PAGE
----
The Fight Against Wisconsin’s Iron Mine
Tribal leaders, environmentalists and local officials have united to fight a massive mine which could be toxic to a water-rich area known as “Wisconsin’s Everglades.”
The water-rich Penokee Hills of northern Wisconsin are two parallel ridges that rise 1,200 feet above nearby Lake Superior in a scenically spectacular region. Over 200 inches of snow falls on the Penokees each year, providing plentiful clean water for the Penokee aquifer, the waterfalls in Copper Falls State Park and Lake Superior. The surface and groundwater that flows off the Penokee Hills feeds several major rivers (the Bad, Marengo, Montreal, and Brunsweiler) and provides drinking water for the city of Ashland and nearby towns. The water also feeds the Kakagon/ Bad River Sloughs where the Bad River Ojibwe Tribe maintains the largest natural wild rice bed in the Great Lakes basin. Forty percent of all the wetlands on the Great Lakes are on the Bad River Reservation. This wetland complex has been called “Wisconsin’s Everglades.”
Now imagine a mountaintop removal operation, which blasts the top off the Penokee Hills to extract a low-grade iron ore deposit hundreds of feet below. This would create the largest open pit iron mine in the world, some 4 miles long by l.5 miles wide and 1000 feet deep. Over a billion tons of waste rock and tailings created during the projected 35-year life of the mine would be dumped at the headwaters of the Bad River watershed where it could leach toxic metals into the largest undeveloped wetland complex in the upper Great Lakes. Seventy-one miles of rivers and intermittent streams flow through the proposed mining area, emptying into the Bad River and then into Lake Superior.
This is the scenario envisioned by Gogebic Taconite, part of the Cline Group, run by coal magnate Christopher Cline, who owns large coal reserves in Illinois and West Virginia. Cline has been cited 53 times over the past three years for violating water quality standards at his Illinois coal mines. United against this proposal, and in defense of the water, is an alliance of Indian tribes, environmental and conservation groups and local communities downstream from this massive mine. They agree with the vision statement of the Lake Superior Binational Forum: “Water is life. The quality of water determines the quality of life.”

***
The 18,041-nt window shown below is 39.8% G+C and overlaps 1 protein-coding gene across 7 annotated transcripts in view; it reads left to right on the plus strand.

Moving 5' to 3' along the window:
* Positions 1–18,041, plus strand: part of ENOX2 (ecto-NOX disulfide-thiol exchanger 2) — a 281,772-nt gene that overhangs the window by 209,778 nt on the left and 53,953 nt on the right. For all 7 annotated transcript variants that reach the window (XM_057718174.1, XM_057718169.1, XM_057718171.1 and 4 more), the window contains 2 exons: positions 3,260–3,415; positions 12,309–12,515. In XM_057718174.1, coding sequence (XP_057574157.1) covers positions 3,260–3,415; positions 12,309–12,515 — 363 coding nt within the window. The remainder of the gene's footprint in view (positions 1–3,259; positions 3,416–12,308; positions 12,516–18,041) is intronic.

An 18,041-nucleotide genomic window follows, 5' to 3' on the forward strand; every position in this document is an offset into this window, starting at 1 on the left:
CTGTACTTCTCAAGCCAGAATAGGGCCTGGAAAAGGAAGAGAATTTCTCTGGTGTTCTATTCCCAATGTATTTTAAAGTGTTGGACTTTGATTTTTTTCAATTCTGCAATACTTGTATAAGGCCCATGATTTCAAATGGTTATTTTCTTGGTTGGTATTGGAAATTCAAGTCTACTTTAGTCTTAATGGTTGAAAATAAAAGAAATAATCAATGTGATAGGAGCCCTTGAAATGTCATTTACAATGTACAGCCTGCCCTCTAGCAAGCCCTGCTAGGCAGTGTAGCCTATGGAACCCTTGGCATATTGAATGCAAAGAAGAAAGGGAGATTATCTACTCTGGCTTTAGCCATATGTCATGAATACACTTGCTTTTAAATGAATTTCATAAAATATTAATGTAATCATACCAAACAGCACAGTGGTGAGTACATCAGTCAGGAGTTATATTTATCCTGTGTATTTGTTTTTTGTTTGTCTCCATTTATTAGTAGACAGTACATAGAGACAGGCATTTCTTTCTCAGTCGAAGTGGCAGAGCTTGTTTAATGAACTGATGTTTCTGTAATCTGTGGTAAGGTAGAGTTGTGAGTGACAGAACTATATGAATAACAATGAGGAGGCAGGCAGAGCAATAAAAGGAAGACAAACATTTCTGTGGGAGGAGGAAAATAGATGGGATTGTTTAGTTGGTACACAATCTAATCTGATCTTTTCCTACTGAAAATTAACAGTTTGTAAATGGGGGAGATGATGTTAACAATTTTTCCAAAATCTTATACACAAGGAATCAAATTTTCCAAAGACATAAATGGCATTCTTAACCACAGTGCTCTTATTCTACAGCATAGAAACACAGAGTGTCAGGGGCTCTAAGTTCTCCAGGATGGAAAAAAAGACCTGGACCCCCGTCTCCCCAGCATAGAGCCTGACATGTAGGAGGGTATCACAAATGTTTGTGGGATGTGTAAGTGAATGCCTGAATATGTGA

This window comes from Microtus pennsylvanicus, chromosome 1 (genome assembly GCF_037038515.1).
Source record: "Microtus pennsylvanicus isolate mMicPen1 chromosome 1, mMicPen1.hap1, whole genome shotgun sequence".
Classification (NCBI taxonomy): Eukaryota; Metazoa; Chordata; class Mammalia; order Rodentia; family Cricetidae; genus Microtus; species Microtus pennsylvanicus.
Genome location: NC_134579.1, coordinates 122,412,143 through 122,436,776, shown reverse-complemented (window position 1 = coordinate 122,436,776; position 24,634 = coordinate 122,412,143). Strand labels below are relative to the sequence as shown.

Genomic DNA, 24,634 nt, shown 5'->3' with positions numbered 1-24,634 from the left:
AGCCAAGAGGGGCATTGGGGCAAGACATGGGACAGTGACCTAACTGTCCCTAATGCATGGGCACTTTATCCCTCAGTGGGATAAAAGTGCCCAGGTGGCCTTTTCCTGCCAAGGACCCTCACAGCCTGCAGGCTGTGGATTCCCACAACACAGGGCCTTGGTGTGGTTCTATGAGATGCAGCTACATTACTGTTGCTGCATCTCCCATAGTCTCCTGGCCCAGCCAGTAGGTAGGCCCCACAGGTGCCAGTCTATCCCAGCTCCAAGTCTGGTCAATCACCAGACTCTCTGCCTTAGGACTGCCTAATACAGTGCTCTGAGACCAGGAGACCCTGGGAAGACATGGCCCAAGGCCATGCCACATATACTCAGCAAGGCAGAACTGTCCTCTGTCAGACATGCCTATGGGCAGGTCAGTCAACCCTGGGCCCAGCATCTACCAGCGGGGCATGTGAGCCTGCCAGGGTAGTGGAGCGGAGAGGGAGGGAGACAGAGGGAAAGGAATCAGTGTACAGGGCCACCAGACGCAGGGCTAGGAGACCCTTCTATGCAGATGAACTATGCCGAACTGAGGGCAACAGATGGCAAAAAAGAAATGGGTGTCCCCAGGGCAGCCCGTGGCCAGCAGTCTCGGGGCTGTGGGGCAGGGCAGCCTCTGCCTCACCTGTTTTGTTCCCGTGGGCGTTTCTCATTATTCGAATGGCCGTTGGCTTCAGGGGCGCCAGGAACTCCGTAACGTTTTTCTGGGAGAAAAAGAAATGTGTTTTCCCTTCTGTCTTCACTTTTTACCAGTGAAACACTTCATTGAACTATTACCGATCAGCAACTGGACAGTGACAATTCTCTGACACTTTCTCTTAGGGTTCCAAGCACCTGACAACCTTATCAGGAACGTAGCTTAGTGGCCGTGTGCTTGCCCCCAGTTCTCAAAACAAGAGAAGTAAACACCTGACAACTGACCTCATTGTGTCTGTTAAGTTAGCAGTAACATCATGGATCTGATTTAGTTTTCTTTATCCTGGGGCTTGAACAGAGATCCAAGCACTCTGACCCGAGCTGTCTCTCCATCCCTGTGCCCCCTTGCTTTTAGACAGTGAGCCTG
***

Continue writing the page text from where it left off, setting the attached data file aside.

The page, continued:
During Governor Scott Walker’s 2013 State of the State address he brought out the state flag and pointed to the image of the miner on the flag and proclaimed that Wisconsin is a mining state. “If any state can move forward with a way to streamline the process for safe and environmentally sound mining, shouldn’t it be the Badger State?” Walker has proclaimed that his proposal is all about creating jobs. But his campaign received about $11 million from mining interests and Walker met with Gogebic lobbyists to draft an iron mining bill immediately after taking office in January 2011.
Walker’s evocation of “badgers” mining the state in its early days omits the fact that this was often made possible by the dispossession and impoverishment of the Native Americans who occupied mineral-rich lands before Wisconsin became a state. With the passage and signing of this new iron mining bill, Wisconsin begins the latest round in this long history of extracting natural resources from the lands of tribal people. For more than a century, these tribes lacked the legal power to fight the state. But in recent decades tribal groups, often allied with environmental groups and local officials concerned about the impact on tourism, have been able to defeat the mining interests. Tribal groups have become the most important protectors of water quality in Lake Superior region, and are likely to fight this new mine in the courts as well.